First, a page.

Ernest Peterson has spent his entire adult life in Washington, D.C. — almost all of it in Shaw, a neighborhood of colorful row houses and tree-lined side streets about 2 miles from the White House. In Shaw, Peterson bought his first house and started a business. And, for 20 years, on the Saturday before Labor Day, he organized a community picnic at the elementary school near his house. Over the years, friends and neighbors moved away or got locked up. He lost touch with many of them.

But despite living in Shaw for nearly 40 years, Peterson is increasingly starting to feel like an outsider in his neighborhood.

“I go outside, and these people who been here for 15 minutes look at me like, ‘Why you here?’ That’s that sense of privilege they bring wherever they go,” he said in his front yard on a sunny Saturday in November. “I been here since ’78. They been here six months or a year, and they question my purpose for being here.”

In a city facing some of the most intense pressure on housing in the country, the feeling is not uncommon for many of Washington’s longtime residents.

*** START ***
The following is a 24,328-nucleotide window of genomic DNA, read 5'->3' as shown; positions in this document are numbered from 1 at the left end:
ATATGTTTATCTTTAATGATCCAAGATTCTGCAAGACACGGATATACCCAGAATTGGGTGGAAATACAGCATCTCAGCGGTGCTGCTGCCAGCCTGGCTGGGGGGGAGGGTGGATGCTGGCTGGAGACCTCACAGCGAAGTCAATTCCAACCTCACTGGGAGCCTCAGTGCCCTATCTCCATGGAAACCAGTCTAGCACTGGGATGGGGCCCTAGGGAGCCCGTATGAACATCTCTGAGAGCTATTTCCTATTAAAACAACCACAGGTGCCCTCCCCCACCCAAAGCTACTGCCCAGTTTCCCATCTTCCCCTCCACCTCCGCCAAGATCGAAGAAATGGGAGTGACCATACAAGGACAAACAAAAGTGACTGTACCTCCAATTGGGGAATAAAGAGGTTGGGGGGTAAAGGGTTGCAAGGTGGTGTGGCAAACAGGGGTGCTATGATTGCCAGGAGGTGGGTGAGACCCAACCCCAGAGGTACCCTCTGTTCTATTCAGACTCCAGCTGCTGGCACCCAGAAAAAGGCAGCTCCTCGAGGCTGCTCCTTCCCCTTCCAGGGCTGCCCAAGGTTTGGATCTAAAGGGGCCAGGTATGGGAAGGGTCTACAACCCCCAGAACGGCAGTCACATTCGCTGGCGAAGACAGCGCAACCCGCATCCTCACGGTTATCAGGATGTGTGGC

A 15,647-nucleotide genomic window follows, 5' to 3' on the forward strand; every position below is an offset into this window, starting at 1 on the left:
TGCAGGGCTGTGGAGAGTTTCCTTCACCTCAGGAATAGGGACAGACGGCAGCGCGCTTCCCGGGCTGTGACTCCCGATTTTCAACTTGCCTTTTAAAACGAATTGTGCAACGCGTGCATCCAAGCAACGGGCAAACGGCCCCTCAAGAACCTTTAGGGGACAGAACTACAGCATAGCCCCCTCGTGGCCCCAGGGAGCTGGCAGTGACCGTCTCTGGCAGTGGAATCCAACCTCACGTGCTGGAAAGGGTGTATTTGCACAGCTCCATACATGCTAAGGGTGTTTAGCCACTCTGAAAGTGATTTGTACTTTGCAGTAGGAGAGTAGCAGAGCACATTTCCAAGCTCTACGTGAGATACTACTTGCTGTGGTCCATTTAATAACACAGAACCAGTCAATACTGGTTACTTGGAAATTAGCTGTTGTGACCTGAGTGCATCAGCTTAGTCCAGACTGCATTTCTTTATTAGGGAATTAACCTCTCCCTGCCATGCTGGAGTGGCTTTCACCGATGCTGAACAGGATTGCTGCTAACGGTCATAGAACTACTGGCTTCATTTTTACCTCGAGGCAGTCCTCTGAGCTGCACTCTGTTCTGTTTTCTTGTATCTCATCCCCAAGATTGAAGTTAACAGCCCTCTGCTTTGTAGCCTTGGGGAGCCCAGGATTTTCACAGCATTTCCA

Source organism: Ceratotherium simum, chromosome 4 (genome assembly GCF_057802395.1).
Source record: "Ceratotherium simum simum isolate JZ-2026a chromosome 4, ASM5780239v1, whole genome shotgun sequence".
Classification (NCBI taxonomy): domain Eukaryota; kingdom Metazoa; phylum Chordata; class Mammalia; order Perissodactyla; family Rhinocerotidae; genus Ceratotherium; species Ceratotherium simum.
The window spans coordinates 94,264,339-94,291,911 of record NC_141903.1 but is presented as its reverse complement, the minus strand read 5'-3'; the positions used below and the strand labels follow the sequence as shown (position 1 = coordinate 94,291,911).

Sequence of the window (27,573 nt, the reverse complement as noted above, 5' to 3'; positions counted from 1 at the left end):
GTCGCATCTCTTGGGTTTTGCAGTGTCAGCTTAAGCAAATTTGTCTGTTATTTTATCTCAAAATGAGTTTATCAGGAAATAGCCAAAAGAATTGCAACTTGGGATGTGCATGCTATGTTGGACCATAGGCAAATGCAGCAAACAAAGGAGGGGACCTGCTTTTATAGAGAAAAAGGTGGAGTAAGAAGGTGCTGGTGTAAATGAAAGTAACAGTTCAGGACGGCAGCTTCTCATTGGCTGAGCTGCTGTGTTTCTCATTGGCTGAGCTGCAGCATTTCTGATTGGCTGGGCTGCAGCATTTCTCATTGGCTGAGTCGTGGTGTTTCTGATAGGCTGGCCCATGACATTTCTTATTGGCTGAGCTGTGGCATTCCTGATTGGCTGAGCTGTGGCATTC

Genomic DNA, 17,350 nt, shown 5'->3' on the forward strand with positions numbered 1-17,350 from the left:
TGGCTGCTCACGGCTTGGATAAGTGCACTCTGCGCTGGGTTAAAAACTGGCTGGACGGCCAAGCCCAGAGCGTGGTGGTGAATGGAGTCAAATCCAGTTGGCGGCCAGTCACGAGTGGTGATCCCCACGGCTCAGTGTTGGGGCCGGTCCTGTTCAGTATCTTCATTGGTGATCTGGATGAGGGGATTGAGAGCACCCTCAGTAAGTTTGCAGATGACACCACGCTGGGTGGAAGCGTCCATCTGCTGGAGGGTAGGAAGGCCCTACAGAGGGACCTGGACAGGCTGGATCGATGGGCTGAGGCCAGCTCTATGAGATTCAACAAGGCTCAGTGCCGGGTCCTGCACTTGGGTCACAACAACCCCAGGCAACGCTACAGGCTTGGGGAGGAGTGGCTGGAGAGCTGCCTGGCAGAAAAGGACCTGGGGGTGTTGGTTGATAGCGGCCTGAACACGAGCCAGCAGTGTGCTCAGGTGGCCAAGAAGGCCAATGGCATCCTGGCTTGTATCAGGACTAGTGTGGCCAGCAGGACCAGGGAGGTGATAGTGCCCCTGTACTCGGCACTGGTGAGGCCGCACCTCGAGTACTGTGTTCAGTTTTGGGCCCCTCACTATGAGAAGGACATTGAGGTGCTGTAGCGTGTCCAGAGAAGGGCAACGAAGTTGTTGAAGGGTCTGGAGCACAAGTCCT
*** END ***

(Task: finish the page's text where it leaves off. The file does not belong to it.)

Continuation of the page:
bm0b6459_cc-edit_custom-9a335a0300ec1edaf06b3401b588aa6d5f269fe2-s1300-c85

A newer home is undergoing renovations at the end of a block of row houses in the Shaw neighborhood of Washington, D.C. Newcomers began arriving in the neighborhood more than a decade ago. Raquel Zaldivar/NPR

Read full NPR article “Old Confronts New in a Gentrifying DC Neighborhood” at http://n.pr/2iyd1Df

Donate to Bread for the City’s Housing Access Program and help DC residents adversely affected by gentrification: http://bit.ly/2hAT5xP

Support Bresha Meadows!

This post was written by Erin Shields*. Erin is a Community Organizer with Bread for the City.

Every day, three women are lost to intimate partner violence (IPV). Almost half are killed while in the process of leaving the relationship.

C10us37W8AEyBvUIt is unlikely that Bresha Meadows knew these grim statistics the day she took action to protect herself and her family from the violent actions allegedly perpetrated by her father. What she did know was her father had terrorized her family and controlled her mother’s every move.

Bresha was 14 years old when she was arrested for allegedly killing her abusive father in Warren, Ohio on July 28, 2016. In an interview conducted shortly after her arrest, her mother, Brandi Meadows, described Bresha as “her hero”. She went on to say, “I wasn’t strong enough to get out and she helped us all.”